I will have to double check, but this may be the last of the catch-ups on reviews from Shelf Awareness. So, as with the previous reviews, this one appears with permission from the Shelf Awareness folks.
The O’Connor family is in the midst of a vacation on a houseboat in the Lake of the Woods when a derechos rips across the area, stranding the family members on various islands. Much to her horror, Jenny O’Connor discovers a devastation much crueler than the derechos. Where the derechos left downed trees and damaged boats, this disaster left a dead woman and an abandoned infant. The derechos has ended but the O’Connor’s nightmare has just begun.
In his eleventh novel of the Cork O’Connor series, William Kent Krueger delves into the theme of isolation and the question, “[Is] there any limit to how alone a human being could be?” The value of connections, whether physical, emotional, psychological or spiritual, emanates from every aspect of the plot.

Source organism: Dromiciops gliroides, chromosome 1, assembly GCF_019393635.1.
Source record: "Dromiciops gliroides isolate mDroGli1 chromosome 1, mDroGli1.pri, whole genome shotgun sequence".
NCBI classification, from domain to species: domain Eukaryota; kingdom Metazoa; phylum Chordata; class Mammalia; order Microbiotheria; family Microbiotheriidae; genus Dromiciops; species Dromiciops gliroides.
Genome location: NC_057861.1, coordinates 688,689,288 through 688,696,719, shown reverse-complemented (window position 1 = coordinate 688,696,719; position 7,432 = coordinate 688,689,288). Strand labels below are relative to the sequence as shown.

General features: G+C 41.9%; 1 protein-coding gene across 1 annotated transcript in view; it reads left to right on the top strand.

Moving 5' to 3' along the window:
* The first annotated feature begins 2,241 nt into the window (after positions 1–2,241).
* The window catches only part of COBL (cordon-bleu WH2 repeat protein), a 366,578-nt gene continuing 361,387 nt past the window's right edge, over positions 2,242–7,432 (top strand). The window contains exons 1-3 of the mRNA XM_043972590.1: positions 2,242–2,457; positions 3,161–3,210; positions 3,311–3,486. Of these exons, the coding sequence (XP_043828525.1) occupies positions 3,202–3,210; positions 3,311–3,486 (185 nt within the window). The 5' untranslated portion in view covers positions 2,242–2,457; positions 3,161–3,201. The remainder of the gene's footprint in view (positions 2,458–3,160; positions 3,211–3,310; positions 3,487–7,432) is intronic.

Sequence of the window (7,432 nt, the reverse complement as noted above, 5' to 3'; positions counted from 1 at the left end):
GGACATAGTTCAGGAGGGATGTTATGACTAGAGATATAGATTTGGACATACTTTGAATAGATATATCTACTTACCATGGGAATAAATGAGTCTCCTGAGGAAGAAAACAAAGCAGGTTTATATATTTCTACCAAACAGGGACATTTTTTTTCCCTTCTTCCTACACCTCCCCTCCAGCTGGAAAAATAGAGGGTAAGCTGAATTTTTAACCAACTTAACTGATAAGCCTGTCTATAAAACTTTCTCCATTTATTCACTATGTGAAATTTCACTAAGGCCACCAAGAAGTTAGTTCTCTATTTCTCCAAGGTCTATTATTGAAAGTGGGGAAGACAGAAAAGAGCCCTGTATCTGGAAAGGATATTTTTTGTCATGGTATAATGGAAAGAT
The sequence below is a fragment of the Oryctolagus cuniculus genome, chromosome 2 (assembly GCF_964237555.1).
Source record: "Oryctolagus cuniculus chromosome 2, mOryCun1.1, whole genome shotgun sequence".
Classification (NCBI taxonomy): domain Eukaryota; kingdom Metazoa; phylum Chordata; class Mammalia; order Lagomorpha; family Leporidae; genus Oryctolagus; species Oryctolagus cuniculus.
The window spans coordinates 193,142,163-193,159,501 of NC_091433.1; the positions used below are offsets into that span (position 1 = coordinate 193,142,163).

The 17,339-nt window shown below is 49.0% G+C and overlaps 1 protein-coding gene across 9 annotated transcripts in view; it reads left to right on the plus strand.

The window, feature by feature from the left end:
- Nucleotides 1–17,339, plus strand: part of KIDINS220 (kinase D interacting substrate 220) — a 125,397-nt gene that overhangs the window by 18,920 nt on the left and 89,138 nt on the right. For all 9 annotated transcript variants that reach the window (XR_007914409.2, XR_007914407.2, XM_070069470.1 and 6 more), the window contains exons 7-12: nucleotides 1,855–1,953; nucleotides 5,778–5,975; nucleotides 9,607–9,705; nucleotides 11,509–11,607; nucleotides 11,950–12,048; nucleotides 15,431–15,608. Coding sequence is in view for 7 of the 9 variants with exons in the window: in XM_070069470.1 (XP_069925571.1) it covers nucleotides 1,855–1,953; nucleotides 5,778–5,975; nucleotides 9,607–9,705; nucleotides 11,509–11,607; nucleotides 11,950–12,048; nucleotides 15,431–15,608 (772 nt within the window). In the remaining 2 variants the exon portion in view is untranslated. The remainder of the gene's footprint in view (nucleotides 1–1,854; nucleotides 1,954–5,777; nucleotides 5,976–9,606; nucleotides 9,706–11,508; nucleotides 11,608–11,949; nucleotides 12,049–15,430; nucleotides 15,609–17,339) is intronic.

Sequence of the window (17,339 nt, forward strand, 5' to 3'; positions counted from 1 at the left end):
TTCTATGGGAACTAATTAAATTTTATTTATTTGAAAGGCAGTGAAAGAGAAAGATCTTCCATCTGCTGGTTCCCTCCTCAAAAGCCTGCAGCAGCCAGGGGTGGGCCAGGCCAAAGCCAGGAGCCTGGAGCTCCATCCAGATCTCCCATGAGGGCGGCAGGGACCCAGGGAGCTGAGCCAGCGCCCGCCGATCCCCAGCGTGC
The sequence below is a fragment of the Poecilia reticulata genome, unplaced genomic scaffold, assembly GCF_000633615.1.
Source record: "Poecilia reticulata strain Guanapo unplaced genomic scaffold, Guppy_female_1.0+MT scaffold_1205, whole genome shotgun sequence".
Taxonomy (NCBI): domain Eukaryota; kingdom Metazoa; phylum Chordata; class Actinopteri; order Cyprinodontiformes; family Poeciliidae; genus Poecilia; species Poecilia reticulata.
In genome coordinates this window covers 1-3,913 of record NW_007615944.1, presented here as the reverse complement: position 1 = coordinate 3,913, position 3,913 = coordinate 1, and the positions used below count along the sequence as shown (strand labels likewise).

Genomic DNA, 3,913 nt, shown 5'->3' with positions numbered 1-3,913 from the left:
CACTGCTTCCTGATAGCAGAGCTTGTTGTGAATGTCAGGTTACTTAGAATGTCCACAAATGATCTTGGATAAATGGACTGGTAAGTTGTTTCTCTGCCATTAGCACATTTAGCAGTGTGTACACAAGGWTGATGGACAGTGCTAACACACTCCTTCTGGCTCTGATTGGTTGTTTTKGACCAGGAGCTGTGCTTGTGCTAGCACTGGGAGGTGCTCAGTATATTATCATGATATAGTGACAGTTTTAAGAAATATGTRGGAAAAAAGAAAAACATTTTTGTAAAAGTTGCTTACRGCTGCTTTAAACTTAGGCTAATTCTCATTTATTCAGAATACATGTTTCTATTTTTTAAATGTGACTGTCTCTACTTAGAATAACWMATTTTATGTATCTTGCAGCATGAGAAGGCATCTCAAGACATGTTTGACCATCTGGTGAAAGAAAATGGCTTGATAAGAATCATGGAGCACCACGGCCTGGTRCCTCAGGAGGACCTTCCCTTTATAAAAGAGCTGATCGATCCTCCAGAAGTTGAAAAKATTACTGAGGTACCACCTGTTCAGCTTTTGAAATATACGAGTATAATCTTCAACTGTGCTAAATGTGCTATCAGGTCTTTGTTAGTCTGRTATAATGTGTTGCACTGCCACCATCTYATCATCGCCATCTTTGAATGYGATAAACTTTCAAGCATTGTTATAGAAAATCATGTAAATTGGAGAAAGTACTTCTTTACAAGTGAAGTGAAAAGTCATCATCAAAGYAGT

One of the great strengths of this series is Kent’s juxtaposition of Christianity and the Ojibwe spiritual beliefs. Cork O’Connor, the series protagonist, claims both backgrounds in his heritage. Northwest Angle brings their peaceful co-existence to the forefront of plot with stunning depictions of each.
Some readers may find Jenny’s interactions with the infant a little extreme, but the underlying theme of human connection is otherwise well illustrated.
Those familiar with the series will appreciate the consistent characteristics of Kent’s writing. While those new to the series, can easily pick up the novel and enjoy the adventure without needing a history lesson.
NORTHWEST ANGLE was released from Atria Books in hardcover (ISBN: 978-1439153956) this past August. It is also available as an unabridged audio from Brilliance (ISBN: 978-142339617).